China’s Xiaomi is probably best known as one of the world’s top smartphone makers, but the company has a diverse product catalog that includes such things as a robodog and an ebike. Now it’s rolling into the automotive space with the SU7 electric sedan.
Xiaomi first announced its intention to enter the automotive space back in 2021 – and isn’t the only consumer technology company aiming the get you from A to B in electric style, joining others like Sony and Apple. At the official pre-launch of the “full-size high-performance eco-technology sedan,” CEO of the Xiaomi Group Lei Jun revealed that the company intends to “become one of the top five global automakers.”
We already knew that the SU7 was coming, following a number of reports from CarNewsChina – the most recent stating that it’s already arrived in Xiaomi’s Beijing store and is scheduled to begin mass production in the first half this year, while an earlier article noted that it will be contract-manufactured by Beijing Automotive Industry Holding Co. Ltd and that it will come in a version with LiDAR installed behind the windshield and another without.
More than 10 billion CNY (~US$1.4 billion) has been invested in the initial R&D phase, with Xiaomi EV already producing electric motors designed to rival the performance of V6 combustion powertrains, and a V8 version that’s reported to be already in mass production and will be “on the road” from 2025. A third motor is also in the pre-research stage.
The company says that the SU7 is capable of a standstill to 100 km/h (62 mph) sprint in 2.78 seconds, and has a top speed of 265 km/h (164.6 mph). The HyperEngine V6 is rated at 220 kW (299 PS/294 hp) and produces 400 Nm (295 lb.ft) of torque, while the V6s comes in at 275 kW (374 PS/368 hp) and 500 Nm (368 lb.ft), respectively. The HyperEngine V8 puts out 425 kW (~570 hp) and boasts a peak torque of 635 Nm (468 lb.ft).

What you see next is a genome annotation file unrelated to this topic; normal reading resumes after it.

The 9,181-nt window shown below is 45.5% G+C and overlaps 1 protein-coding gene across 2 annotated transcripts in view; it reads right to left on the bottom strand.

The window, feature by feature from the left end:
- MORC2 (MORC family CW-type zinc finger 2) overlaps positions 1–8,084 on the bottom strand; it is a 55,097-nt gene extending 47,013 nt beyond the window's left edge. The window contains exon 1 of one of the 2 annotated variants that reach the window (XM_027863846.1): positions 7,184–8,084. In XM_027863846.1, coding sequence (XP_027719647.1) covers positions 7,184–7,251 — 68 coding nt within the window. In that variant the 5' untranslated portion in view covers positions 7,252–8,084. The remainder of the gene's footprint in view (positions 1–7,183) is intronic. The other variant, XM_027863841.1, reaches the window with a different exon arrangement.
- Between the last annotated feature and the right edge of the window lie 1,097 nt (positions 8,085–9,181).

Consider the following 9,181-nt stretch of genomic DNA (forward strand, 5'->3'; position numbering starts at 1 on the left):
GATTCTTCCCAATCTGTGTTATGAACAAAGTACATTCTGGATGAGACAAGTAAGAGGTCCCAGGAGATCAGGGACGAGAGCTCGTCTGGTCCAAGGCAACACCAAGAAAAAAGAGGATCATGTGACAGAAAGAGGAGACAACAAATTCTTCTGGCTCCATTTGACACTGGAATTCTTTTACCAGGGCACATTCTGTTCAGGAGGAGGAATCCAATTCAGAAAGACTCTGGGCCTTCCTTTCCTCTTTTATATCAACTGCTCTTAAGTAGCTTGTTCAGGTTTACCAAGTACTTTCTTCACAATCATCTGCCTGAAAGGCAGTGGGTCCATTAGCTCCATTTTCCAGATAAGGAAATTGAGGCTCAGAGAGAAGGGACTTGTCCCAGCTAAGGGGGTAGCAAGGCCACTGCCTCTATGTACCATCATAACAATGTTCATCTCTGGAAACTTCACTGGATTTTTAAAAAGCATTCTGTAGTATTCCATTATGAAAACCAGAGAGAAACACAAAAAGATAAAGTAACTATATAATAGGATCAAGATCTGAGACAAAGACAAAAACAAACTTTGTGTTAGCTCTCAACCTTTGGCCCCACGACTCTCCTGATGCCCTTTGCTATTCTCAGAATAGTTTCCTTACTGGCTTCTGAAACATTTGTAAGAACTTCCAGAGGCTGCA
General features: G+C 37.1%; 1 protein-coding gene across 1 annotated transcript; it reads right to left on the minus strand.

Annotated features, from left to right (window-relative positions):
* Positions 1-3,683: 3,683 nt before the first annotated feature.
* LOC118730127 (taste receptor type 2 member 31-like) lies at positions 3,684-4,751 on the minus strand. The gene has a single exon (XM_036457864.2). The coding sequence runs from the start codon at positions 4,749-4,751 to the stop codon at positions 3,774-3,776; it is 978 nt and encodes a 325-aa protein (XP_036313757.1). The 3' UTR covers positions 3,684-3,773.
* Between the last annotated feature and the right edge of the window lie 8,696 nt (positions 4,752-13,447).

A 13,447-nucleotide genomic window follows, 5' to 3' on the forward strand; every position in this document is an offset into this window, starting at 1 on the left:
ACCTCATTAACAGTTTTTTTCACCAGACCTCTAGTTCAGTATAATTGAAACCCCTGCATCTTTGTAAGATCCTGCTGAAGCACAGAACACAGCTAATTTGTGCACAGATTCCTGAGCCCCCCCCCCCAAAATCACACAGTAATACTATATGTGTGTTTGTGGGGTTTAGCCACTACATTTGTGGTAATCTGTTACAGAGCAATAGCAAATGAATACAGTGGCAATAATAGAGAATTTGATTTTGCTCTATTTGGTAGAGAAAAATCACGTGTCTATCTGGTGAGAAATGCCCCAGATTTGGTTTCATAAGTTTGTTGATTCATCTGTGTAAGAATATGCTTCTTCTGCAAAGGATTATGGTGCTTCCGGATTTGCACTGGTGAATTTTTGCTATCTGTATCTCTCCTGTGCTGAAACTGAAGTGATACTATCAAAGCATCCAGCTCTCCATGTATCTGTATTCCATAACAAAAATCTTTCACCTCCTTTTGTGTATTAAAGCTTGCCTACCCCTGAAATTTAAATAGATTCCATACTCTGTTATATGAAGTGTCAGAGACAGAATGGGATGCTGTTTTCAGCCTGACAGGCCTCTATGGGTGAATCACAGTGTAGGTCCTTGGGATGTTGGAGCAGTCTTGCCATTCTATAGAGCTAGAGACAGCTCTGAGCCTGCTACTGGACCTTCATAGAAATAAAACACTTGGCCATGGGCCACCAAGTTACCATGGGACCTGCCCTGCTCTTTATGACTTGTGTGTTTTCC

Xiaomi has developed its own battery pack, which is said to benefit from a height reduction of 17 mm, a multilayer protection system and water cooling. The company also reports a 24.4% overall performance improvement for a “theoretical CLTC recharge range exceeding 1,200 km [745.6 miles]” with the 150-kWh pack installed. The company has also developed a chassis control algorithm for the promise of stable handling and an almost “bump-free driving experience.”
Autonomous driving is also on the roadmap, with Xiaomi cooking in two Nvidia Orin chips, LiDAR, high-def cameras, radars and ultrasonic sensors. Adaptive perception algorithms have been developed for a sensing range running from 5 cm to 250 m (1.9 in – 820 ft), along with a real-time mapping model capable of navigating “complex intersections without relying on high-definition maps” courtesy of machine learning.
Meanwhile, an in-house vector algorithm is claimed to offer object recognition to 10-cm (3.9-in) accuracy, and built-in noise reduction takes rain and snow out of the picture. The company also claims to have developed an automated parking model that “allows for real-time observation and dynamic adjustment when parking in challenging scenarios.”
Tech in the SU7’s cabin includes Snapdragon processing power, a 16.1-inch center console, 7.1-inch rotating dash and a 56-inch Head-Up Display. A tablet can be mounted to each seat-back. The operating system can auto recognize a smartphone brought into the cabin, and apps can be pinned to the console for in-car convenience. And the vehicle plays nice with more than a thousand Xiaomi smart home devices, allowing for such things as password-free access and automation.
“Xiaomi’s entry into the automotive industry signifies a new beginning for Xiaomi, I believe that one day, Xiaomi EVs will be a familiar sight on roads around the world,” said Lei Jun.
The company hasn’t indicated potential pricing, though reports indicate that it will likely land as a luxury electric car to rival Tesla and Porsche.
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